NYC Restaurant Week founders reflect on 25th anniversary

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By Ivan Pereira

What started as a one-time bargain week for political junkies visiting New York in the summer of 1992 has grown into one of the most eagerly awaited times of the year for foodies.

As NYC Restaurant Week turns 25 — with the summer installment kicking off July 24 — the original organizers said they never planned for the dining promotion to be a quintessential New York event. But knew that they were highlighting an untapped sector of the city’s economy.

“I’m not surprised it’s lasted this long,” said former Mayor David Dinkins, who helped launch Restaurant Week with industry leaders such as Tim Zagat. “Here in New York, the restaurants have all kinds of foods. … It seems like every other day I’m going to some new restaurant.”

The first Restaurant Week coincided with the 1992 Democratic National Convention at Madison Square Garden to promote the city during its national spotlight. Big-name restaurants including Tavern on the Green, Gotham Bar and Grill and the Russian Tea Room participated in the lunch promotion, which cost $19.92.

After the bargain week became a huge hit with the public, it returned year after year with more locations, and a winter Restaurant Week launched in 2000.

This summer installment of Restaurant Week, which lasts until Aug. 18, offers $29 prix fixe brunch and lunches and $42 prix fixe dinners at 390 locations in all five boroughs. For the silver anniversary, 32 new participating locations will take part, including Haru Hell’s Kitchen and Cut by Wolfgang Puck. Midtown’s Salvation Burger was an expected participant, but announced Thursday it will be shutting its doors before the week kicks off.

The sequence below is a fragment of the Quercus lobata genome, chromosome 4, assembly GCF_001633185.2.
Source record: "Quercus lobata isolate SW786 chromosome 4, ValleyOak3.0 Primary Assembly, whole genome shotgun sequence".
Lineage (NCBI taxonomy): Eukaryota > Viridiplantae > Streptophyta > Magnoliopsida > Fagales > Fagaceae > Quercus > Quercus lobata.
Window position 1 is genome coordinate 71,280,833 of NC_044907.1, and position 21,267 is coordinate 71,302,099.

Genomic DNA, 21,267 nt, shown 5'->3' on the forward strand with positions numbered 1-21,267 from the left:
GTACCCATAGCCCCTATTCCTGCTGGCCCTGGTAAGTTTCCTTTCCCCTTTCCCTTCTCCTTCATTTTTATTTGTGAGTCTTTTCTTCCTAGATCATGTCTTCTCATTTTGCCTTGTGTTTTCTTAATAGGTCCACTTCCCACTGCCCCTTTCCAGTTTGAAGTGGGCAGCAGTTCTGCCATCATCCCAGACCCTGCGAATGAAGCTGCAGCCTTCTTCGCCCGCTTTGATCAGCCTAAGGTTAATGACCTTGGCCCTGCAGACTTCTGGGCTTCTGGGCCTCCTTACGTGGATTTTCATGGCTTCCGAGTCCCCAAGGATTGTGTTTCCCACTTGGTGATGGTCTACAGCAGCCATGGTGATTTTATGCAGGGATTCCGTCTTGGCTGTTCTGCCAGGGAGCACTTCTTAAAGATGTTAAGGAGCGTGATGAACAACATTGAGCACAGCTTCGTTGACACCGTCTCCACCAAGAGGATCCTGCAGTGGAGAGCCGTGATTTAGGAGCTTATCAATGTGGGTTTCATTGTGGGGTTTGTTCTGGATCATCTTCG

Tracy Nieporent, a partner in the Myriad Restaurant Group, which includes Nobu and Tribeca Grill, has helped manage Restaurant Week since the beginning. He said New Yorkers have come to expect the best during the promotion, and chefs and restaurant owners are eager to step up to the challenge.

“It’s really about the restaurants coming together,” he said. “[New York is] a restaurant community, and we want to be at our best during the Restaurant Week period.”

Fred Dixon, the president and CEO of NYC & Company, the city’s tourism wing that organizes Restaurant Week, said the promotion has been a major boon for New York’s economy during the slow tourism periods of winter and summer. Restaurant Week diners who used OpenTable have generated $108 million since 2007, according to NYC & Company.

Dixon acknowledged that there are still some ways to improve the promotion so that more eateries are represented, especially in the outer boroughs. He noted that customers’ tastes have changed, too, and that more are heading to casual dining spots and food halls in the city.

Although the pricing for those casual options are already lower than some of the participating Restaurant Week locations, Dixon said they too deserve the same spotlight and promotion in a similar campaign.

“We’d love to crack that sometime in the near future,” he said.

In the meantime, Dixon said his team has been utilizing online tools to keep Restaurant Week fresh. The city collaborated with OpenTable to help customers reserve tables and check out menus. It is also running an Instagram contest that will award prizes to users who take the best photos using the hashtag #NYCRestaurantWeek.

“Dining and cuisine are the most Instagrammed activities,” Dixon said. “The role that dining and social media play today is impressive.”

This entry was posted on Monday, July 24th, 2017 at 6:47 pm and is filed under amNewYork, Feature, Print Articles. You can follow any responses to this entry through the RSS 2.0 feed. Both comments and pings are currently closed.

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